Isidore the Labourer, also known as Isidore the Farmer Spanish: San Isidro Labrador 19th Century Mexican Retablo #173

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  • Isidore the Labourer, also known as Isidore the Farmer. Spanish: San Isidro Labrador (c. 1070 – 15 May 1130), was a Spanish Farmworker known for his Piety toward the Poor and Animals. He is the Patron saint of Farmers, and of the City of Madrid.
  • Isidore was born in Madrid, around year 1070 or 1082, to poor devout parents, and was christened Isidore after name of their Patron, St. Isidore of Seville. In 1083 or 1085, the troops of Alfonso VI of León and Castile conquered Madrid from the Muslim Taifa of Toledo. Isidore spent his life as a hired hand in the service of the wealthy Madrilenian landowner, Juan de Vargas, on a farm in the city's vicinity.
  • Isidore married Maria Torribia, known as Santa María de la Cabeza in Spain; she has never been Canonized, pending confirmation by Pope Francis. Isidore and Maria had one son. On one occasion, their son fell into a deep well, and at the Prayers of his parents, the water of the well is said to have risen miraculously to the level of the ground, bringing the child with it. In Thanksgiving, Isidore and Maria then vowed sexual abstinence and lived in separate houses. Their son later died in his youth.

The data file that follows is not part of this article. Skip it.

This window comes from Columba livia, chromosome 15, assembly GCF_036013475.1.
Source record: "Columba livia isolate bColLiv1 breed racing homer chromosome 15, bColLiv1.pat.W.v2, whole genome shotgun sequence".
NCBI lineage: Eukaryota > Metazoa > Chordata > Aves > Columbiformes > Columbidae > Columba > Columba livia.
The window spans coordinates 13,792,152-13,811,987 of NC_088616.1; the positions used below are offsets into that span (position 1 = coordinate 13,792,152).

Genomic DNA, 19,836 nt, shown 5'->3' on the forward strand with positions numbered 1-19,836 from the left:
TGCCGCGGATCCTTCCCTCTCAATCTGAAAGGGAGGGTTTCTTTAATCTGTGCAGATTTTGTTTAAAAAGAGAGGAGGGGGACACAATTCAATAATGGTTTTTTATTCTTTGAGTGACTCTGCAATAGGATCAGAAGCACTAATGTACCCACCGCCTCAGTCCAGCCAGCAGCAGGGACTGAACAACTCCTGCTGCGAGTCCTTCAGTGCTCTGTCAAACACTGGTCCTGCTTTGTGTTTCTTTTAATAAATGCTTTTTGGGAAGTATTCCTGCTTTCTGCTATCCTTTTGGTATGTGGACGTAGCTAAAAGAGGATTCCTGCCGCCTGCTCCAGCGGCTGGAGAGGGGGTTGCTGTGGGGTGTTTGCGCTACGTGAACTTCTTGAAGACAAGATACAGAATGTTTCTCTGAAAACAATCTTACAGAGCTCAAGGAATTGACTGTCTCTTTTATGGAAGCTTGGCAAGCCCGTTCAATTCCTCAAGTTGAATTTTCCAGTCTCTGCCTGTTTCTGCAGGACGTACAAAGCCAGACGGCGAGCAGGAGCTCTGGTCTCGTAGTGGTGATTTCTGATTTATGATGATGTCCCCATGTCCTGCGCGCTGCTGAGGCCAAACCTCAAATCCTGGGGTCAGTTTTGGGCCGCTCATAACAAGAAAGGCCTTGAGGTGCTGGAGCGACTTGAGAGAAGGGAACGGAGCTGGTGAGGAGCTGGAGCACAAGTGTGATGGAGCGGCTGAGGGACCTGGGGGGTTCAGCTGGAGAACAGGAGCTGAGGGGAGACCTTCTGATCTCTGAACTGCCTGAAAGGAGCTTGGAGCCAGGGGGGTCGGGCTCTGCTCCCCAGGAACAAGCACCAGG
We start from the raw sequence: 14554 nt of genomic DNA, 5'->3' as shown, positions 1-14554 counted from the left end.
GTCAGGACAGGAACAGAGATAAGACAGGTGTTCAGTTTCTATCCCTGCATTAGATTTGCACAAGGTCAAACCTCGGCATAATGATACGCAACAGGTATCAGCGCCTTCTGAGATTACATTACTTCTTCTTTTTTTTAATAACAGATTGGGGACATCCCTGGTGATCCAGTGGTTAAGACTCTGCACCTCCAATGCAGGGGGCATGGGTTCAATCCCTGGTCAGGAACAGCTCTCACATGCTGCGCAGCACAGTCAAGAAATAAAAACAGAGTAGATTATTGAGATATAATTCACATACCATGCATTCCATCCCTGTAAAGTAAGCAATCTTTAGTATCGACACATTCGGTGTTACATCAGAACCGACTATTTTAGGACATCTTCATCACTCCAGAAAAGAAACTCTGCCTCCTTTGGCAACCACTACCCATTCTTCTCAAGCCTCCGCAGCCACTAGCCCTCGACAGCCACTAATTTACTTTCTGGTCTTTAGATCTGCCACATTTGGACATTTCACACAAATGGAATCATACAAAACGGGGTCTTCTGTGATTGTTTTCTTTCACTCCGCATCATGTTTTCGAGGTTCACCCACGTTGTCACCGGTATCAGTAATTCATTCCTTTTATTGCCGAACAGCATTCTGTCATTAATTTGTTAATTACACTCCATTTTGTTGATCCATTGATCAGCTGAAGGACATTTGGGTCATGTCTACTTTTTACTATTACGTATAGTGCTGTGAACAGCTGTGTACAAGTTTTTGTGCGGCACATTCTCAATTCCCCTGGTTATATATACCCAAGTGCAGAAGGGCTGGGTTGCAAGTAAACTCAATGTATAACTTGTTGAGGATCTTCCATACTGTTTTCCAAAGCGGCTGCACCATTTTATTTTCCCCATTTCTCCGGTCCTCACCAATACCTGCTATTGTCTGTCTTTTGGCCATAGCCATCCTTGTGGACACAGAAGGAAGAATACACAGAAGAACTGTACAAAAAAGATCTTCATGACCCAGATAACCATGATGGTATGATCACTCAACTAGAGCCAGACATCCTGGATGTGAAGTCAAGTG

• Isidore died on 15 May 1130, at his birthplace close to Madrid, although the only official source places his death in the year 1172.
  • Miracle stories

    St Isidore and St. Maria
    In the morning before going to work, Isidore would usually attend Mass at one of the churches in Madrid. One day, his fellow farm workers complained to their master that Isidore was always late for work in the morning. Upon investigation the master found Isidore at prayer while an angel was doing the ploughing for him.

    On another occasion, his master saw an angel ploughing on either side of him, so that Isidore's work was equal to that of three of his fellow field workers. Isidore is also said to have brought back to life his master's deceased daughter, and to have caused a fountain of fresh water to burst from the dry earth to quench his master's thirst.

    One snowy day, when going to the mill with wheat to be ground, he passed a flock of wood-pigeons scratching vainly for food on the hard surface of the frosty ground. Taking pity on the poor animals, he poured half of his sack of precious wheat upon the ground for the birds, despite the mocking of witnesses. When he reached the mill, however, the bag was full, and the wheat, when it was ground, produced double the expected amount of flour.

    Isidore's wife, Maria, always kept a pot of stew on the fireplace in their humble home as Isidore would often bring home anyone who was hungry. One day he brought home more hungry people than usual. After she served many of them, Maria told him that there simply was no more stew in the pot. He insisted that she check the pot again, and she was able to spoon out enough stew to feed them all.

  • Retablo dimensions: Framed are approx. 15.75 inches vertical x 11.75 inches. Retablo itself is 14" x 10" horizontal.